SYDNEY - Former Australian prime minister Gough Whitlam, a towering figure who led the nation through a period of massive change and remains the country's only leader to be sacked, died Tuesday aged 98.
"A loving and generous father, he was a source of inspiration to us and our families and for millions of Australians," said his children Antony, Nicholas, Stephen and Catherine in announcing his death.
Conservative Prime Minister Tony Abbott called the Labor stalwart "a giant of his time", and instructed flags around the country to be flown at half mast while suspending normal parliament for the day as a mark of respect.
"Whitlam represented more than a new politics. He represented a new way of thinking, about government, about our region, about our place in the world and about change itself," said Abbott.
Despite being in power for only three turbulent years, Whitlam launched sweeping reforms of the nation's economic and cultural affairs.
He stopped conscription, introduced free university education, recognised communist China, pulled troops from Vietnam, abolished the death penalty for federal crimes and reduced the voting age to 18.
Under his leadership, the last traces of the White Australia policy designed to exclude non-white migrants were also removed, and he became the first Australian leader to visit China, now the nation's biggest trading partner.
But the flamboyant Whitlam was also divisive while in office, with an autocratic reputation, falling out with minister after minister.
Ultimately he became Australia's only prime minister to be sacked, a touchstone moment in the nation's political history.
He led Labor to its first victory in 23 years at the December 1972 election on the back of the famous "It's Time" campaign, before being sensationally fired in 1975 by Governor-General Sir John Kerr, the Queen's representative.
His dismissal was prompted by a refusal by parliament's upper house, where his Labor Party did not hold a majority, to pass a budget bill until the government agreed to call a general election.
To end the impasse, Kerr took the unprecedented step of sacking Whitlam and installing then opposition leader Malcolm Fraser as caretaker prime minister.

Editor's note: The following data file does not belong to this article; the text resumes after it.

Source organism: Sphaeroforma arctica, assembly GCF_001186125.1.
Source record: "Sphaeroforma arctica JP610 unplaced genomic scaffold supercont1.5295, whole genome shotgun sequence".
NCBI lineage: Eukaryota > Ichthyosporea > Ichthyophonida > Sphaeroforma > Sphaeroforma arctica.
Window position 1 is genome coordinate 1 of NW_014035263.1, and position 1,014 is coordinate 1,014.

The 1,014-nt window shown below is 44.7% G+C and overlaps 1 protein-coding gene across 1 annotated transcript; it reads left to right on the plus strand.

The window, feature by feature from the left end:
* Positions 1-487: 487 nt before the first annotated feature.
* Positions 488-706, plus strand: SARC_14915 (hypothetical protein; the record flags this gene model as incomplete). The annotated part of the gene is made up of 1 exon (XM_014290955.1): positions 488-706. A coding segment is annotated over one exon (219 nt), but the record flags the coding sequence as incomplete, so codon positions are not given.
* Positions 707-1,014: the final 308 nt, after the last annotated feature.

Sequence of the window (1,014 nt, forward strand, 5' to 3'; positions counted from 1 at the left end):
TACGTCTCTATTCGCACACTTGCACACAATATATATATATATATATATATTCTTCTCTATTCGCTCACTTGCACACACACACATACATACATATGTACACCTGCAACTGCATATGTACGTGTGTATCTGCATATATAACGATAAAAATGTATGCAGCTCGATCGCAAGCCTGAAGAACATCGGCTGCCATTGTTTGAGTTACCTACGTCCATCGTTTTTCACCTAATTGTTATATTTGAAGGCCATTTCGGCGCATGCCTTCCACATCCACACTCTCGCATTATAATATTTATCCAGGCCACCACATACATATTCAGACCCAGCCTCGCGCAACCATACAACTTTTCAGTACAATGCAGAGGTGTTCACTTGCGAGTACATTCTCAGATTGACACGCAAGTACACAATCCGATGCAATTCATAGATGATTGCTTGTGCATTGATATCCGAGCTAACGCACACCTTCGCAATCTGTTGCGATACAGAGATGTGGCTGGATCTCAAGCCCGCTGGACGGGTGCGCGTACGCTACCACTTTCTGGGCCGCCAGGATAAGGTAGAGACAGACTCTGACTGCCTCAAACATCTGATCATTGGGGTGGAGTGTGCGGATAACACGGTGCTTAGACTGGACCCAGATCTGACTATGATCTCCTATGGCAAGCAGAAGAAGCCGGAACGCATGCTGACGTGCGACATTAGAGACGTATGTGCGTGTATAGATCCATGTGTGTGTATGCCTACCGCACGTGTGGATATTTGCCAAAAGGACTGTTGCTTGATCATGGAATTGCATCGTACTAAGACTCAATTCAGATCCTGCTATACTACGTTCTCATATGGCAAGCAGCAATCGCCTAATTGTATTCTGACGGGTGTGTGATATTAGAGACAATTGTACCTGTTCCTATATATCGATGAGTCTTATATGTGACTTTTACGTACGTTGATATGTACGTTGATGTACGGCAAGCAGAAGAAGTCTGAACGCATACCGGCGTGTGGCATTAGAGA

"I don't think Gough ... I never felt he bore me personal animosity. He regarded that as politics," Fraser said Tuesday of that tumultuous time.
"He wasn't the sort of person who bore grudges. He didn't carry a bitterness into the future. He was a much larger man than that, a more generous man than that."
Nation lost a legend
Abbott paid tribute to Whitlam's lifetime of service to his country, in the air force during World War II and as a politician and ambassador.
"In his own party, he inspired a legion of young people to get involved in public life," said Abbott.
"He established diplomatic relations with China and was the first Australian Prime Minister to visit China. China is our largest trading partner. That is an enduring legacy." Former Labor prime minister Julia Gillard described him as a great leader.
"Mr Whitlam lived on in Australia's universities, its health system, its suburbs, its family law, its relationship with China and its multicultural society," she said in a blog for Guardian Australia.
Another former Labor leader Paul Keating, who served as a minister under Whitlam, credited him with giving Australia "new vitality and focus".
"Along his journey he also renovated the Labor Party, making it useful again as an instrument of reform to Australian society." Current Labor leader Bill Shorten said the country had lost a true legend, regardless of politics.
"Gough Whitlam redefined our country and in doing so he changed the lives of a generation," he said.
"His vision, his ambition, offered Australia a new sense of what it might be. Our country is different because of him." mp/mfc/st Australia-politics-WhitlamAFP 210249 GMT OCT 14